The term noise is related to artefacts in digital images caused by the capture and transfer of the signal. It appears as colored or bright spots in the image.
The higher the camera’s sensitivity setting, the more the signal and the errors are amplified and the noise becomes visible. The amount of noise is larger with smaller pixels because there is less light available for each pixel.
Look at the black patch that is on the left side: in reality the textile didn’t have any white or grey dots. And the grey of the board in the middle of the picture is actually uniform. Do you see the color stains, the "color blur mix"? These errors also appear in the watercolor case to the right.
Here is an image with a high noise level:
And for comparison an image with a low noise level:
In order to keep the picture on an acceptable level, camera manufacturers don’t focus on producing cameras with larger pixels and sensors, but on minimizing and suppressing the noise. Noise can be reduced by using better and larger sensors and better signal processing. The suppression of noise is carried out through image processing within the cameras for which manufacturers have invented a lot of algorithms. In principle this use of software as a noise suppressant leads to a loss of detailed reproduction or resolution.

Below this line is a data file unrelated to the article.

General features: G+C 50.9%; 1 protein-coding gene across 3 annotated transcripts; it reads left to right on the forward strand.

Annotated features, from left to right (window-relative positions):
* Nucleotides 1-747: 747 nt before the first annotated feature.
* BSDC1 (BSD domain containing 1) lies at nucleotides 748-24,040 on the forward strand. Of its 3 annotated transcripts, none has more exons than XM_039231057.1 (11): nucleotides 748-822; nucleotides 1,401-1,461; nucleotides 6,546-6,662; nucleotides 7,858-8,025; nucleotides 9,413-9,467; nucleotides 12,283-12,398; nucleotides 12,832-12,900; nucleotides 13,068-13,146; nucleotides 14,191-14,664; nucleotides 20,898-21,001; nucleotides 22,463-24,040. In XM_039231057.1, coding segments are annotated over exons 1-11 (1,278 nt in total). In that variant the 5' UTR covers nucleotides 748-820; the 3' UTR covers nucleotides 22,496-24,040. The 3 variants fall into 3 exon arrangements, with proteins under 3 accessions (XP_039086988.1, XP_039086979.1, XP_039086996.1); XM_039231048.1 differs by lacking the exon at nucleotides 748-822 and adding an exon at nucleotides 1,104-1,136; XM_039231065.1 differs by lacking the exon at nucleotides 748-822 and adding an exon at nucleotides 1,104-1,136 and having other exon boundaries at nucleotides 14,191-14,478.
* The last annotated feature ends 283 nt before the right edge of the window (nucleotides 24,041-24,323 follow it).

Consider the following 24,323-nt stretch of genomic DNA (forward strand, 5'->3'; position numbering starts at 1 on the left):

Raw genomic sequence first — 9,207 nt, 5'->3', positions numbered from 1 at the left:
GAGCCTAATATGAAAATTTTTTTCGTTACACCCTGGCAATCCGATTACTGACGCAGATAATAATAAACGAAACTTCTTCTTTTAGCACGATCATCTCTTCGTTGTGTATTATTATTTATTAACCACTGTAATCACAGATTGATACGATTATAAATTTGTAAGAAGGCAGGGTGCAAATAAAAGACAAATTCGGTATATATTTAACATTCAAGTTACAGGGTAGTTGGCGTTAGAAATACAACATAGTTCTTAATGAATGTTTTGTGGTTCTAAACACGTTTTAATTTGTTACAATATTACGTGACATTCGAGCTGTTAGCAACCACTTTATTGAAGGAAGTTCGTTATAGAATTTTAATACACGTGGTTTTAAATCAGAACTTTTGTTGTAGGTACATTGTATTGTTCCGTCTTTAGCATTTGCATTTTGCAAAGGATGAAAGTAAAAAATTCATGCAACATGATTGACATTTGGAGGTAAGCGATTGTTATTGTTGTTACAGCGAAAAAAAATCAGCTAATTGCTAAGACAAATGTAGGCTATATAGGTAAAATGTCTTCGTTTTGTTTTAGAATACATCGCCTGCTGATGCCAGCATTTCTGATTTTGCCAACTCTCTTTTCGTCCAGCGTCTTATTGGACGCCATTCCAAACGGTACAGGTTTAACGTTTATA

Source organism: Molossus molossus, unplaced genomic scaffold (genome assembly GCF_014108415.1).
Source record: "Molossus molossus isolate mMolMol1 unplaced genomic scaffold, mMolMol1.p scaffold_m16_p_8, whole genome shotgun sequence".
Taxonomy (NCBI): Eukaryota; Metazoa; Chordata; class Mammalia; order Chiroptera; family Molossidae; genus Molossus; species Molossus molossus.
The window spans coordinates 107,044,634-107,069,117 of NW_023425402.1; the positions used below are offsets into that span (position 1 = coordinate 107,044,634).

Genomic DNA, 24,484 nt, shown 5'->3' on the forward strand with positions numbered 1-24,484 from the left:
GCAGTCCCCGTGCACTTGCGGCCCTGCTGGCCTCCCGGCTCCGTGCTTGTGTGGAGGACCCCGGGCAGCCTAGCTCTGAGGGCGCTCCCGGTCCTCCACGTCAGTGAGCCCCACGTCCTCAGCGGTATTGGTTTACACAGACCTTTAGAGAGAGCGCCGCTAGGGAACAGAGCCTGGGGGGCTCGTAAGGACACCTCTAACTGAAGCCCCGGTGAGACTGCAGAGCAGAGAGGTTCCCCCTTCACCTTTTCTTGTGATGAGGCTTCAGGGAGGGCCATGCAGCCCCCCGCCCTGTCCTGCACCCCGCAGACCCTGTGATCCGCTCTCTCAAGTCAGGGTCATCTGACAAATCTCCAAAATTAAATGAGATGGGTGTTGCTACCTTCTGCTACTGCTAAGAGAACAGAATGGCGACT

Resolution is often confused with pixel count, but they refer to completely different things. Resolution is the reproduction of fine detail for which a specific number of pixels in necessary, but not sufficient. Noise suppressing normally keeps edges and high contrasts intact while smoothing out errors in uniform-colored patches. Unfortunately, the algorithms often consider picture details that are below a certain contrast as noise and smooth them out as well. The outcome of this is a loss of detail in an image.
Take a look at our natural scenery. The structures in the leaves with little contrast become lost and the picture quality becomes worse. This makes it appear to be a watercolor image.
This is the complete picture: